Ex­ten­sive body­work changes on the Per­for­mante in­clude re­vised car­bon fi­bre front and rear bumpers and bumper skirts, and the split­ter and dif­fuser now have ac­tive in­di­vid­ual aero­dy­namic el­e­ments.

It is also 40 kg lighter than the nor­mal LP640-4, thanks to a forged alu­minium and forged car­bon fi­bre body (as used in the Sesto Ele­mento), hol­low parts, and the re­vised ex­haust sys­tem’s po­si­tion, which has been moved to just above the rear dif­fuser.

The in­te­rior is a jumble of hexag­o­nal shapes and tog­gle switches, but at least the newly-de­signed sport seats are com­fort­able and the Audi-de­rived TFT vir­tual cock­pit dis­play with MMI in­ter­face brings some sem­blance of or­der to the oth­er­wise clut­tered dash­board.

New springs, roll bars, ra­dial, and axial arm bush­ings have stiff­ened the chas­sis by an­other 10%, and the up­dated 5.2-litre V10 with new in­take ducts now pushes out 471 kw at 8,000 rpm and 601 Nm of torque at 6,500 rpm – good enough for a the­o­ret­i­cal top speed of 351 km/h (it is in fact limited to 325 km/h).

Fir­ing up the V10, I was sur­prised at how subdued it sounded at idling speed, and with the 7-speed LDF (Lamborghini Dop­pia Frizione) trans­mis­sion in Strada mode, the car was docile and re­laxed in town traf­fic.

The re­worked mag­ne­torhe­o­log­i­cal shocks and sus­pen­sion gives the Per­for­mante a re­mark­ably good ride at low speed. But it is so low you need to keep re­mind­ing your­self to lift the sus­pen­sion for vir­tu­ally any big bump in the road.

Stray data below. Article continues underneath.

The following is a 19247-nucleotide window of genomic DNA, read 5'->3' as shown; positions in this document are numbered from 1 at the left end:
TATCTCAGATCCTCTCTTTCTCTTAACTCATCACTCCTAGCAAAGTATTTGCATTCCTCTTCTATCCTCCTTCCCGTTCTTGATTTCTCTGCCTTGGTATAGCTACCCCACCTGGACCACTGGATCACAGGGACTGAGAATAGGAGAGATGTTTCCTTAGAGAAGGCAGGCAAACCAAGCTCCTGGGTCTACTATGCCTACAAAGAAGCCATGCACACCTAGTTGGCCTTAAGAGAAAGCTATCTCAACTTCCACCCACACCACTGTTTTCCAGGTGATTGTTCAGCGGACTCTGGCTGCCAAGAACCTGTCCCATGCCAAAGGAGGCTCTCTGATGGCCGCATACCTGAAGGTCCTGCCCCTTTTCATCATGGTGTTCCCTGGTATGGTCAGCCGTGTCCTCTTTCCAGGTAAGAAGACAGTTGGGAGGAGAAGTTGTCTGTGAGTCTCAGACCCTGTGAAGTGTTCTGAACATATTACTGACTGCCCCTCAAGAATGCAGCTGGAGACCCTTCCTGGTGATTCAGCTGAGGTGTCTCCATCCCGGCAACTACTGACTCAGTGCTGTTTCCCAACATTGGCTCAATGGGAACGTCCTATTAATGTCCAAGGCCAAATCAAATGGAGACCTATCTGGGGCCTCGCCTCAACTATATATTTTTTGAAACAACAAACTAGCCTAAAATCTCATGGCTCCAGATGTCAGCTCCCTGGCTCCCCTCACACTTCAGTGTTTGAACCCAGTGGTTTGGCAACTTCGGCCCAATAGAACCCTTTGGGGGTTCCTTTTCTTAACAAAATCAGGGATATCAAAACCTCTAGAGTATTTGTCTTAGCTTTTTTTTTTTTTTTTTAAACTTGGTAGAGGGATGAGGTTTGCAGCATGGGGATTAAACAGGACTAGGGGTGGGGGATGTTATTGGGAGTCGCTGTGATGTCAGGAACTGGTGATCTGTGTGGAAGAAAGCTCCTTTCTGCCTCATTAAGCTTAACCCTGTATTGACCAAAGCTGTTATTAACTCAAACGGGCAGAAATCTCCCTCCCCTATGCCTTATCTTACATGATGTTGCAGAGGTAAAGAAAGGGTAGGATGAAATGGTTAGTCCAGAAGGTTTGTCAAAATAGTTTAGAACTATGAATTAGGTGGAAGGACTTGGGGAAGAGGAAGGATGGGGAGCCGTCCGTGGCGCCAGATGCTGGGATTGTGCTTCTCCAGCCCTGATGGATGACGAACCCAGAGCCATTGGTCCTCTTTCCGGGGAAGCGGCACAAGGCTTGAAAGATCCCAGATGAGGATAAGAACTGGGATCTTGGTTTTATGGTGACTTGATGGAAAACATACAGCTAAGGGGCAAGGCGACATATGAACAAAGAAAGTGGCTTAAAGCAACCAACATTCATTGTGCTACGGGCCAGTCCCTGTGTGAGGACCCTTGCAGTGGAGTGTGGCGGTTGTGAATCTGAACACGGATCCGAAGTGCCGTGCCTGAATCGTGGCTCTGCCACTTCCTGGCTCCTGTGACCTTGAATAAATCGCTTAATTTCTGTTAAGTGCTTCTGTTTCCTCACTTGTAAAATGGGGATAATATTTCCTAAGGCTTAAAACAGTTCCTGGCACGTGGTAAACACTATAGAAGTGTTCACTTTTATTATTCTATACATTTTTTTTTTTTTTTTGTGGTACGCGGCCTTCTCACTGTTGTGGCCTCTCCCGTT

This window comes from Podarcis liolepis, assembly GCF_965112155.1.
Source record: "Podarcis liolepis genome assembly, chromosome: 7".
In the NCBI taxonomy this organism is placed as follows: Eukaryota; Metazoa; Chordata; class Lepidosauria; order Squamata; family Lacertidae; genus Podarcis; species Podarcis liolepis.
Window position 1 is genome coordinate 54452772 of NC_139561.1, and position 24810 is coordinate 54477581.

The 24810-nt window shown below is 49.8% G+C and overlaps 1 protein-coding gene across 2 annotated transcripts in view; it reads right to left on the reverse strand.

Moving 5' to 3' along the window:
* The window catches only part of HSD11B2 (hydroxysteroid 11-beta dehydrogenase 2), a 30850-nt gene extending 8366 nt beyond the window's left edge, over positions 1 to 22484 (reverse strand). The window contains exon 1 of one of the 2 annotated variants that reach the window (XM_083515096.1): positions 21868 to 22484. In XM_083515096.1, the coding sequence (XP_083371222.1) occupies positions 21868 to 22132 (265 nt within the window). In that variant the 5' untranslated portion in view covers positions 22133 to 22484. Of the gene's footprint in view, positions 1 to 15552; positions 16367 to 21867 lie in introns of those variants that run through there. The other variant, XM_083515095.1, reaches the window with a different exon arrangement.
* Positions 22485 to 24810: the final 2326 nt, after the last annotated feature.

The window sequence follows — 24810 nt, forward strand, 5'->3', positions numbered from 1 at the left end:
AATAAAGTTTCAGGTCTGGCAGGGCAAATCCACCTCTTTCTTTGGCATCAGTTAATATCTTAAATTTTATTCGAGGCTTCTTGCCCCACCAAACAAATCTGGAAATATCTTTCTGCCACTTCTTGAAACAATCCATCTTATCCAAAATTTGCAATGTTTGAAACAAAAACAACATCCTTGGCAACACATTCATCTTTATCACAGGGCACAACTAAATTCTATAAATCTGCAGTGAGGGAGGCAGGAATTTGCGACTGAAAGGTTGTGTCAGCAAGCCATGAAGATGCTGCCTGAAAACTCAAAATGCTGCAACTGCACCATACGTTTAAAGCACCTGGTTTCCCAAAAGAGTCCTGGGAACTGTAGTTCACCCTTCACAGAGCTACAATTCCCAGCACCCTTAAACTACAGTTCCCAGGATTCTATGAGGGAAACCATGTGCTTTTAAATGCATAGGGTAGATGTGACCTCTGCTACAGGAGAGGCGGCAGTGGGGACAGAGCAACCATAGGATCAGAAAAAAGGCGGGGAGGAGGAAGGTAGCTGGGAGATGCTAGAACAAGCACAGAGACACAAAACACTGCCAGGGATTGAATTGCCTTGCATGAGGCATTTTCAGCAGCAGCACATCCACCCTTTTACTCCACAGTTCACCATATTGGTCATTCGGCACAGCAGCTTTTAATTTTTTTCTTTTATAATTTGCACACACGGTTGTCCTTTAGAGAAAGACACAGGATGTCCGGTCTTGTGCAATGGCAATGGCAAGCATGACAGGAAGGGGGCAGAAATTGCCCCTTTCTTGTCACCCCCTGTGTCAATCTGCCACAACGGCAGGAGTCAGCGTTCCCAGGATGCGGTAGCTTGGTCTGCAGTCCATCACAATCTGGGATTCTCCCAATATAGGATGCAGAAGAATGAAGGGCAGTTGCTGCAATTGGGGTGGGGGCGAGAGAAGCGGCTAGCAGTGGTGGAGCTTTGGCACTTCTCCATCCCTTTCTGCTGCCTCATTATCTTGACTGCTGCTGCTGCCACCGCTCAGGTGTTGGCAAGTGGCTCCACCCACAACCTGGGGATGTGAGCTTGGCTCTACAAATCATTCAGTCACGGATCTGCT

Se­lect­ing Sport with the red but­ton on the flat-rimmed steer­ing wheel changed the car’s whole de­meanour. The V10’s en­gine note be­came vi­brant and vis­ceral, the gear changes shorter and sharper, and the damp­ing quicker.

With that 10-cylin­der scream­ing in my ear, the trans­mis­sion seam­lessly flip­ping through the gears, and the spoil­ers snap­ping into their low­est-drag set­ting, I could just imag­ine Wal­lace be­hind the wheel of the orig­i­nal Miura Jota, see­ing off the chal­lengers from Fer­rari and Maserati on his in­fa­mous au­tostrada runs.

The Per­for­mante was even bet­ter tak­ing on wind­ing moun­tain roads with the clever aero and the re­cal­i­brated, more di­rect steer­ing, and the well­sorted sus­pen­sion kept it firmly planted and res­o­lutely on course while scyth­ing through the cor­ners.

It is so finely bal­anced and sure-footed, thanks to the Haldex all-wheel drive sys­tem and fat 20-inch tyres pro­vid­ing co­pi­ous amounts of grip. Yet it is so easy to drive that it makes any driver looks good.

I never re­ally got it to per­form on the limit, run­ning out of bravado and tal­ent long be­fore the car did. But at my limit of com­mit­ment the Per­for­mante be­haved im­pec­ca­bly, bod­ing well for when it is made to dance at the ex­treme edge of ad­he­sion.

Like Wal­lace’s spe­cial Jota and Jarama, the Per­for­mante is re­ally a race car for the road – it may well have been named Hu­racán Bob. It is a superb piece of au­to­mo­tive en­gi­neer­ing – a car Wal­lace would have been ex­tremely proud of. Specifications

En­gine: V10, 90°, Multi-point and Di­rect fuel in­jec­tion

Dis­place­ment: 5,204cc

Max. power: 470 kw @ 8,000 rpm

Max. torque: 600 Nm @ 6,500 rpm

Trans­mis­sion: 7-speed LDF, all-wheel drive, rear locking dif­fer­en­tial

Ac­cel­er­a­tion 0-100 km/h: 2,9 sec­onds

Ac­cel­er­a­tion 0-200 km/h: 8,9 sec­onds

Top speed: 325 km/h (limited)

Con­sump­tion: 13,7 l/100 km

CO2 Emis­sions: 314 g/km

Price: R5,835,500 (de­pen­dant on ex­change rate)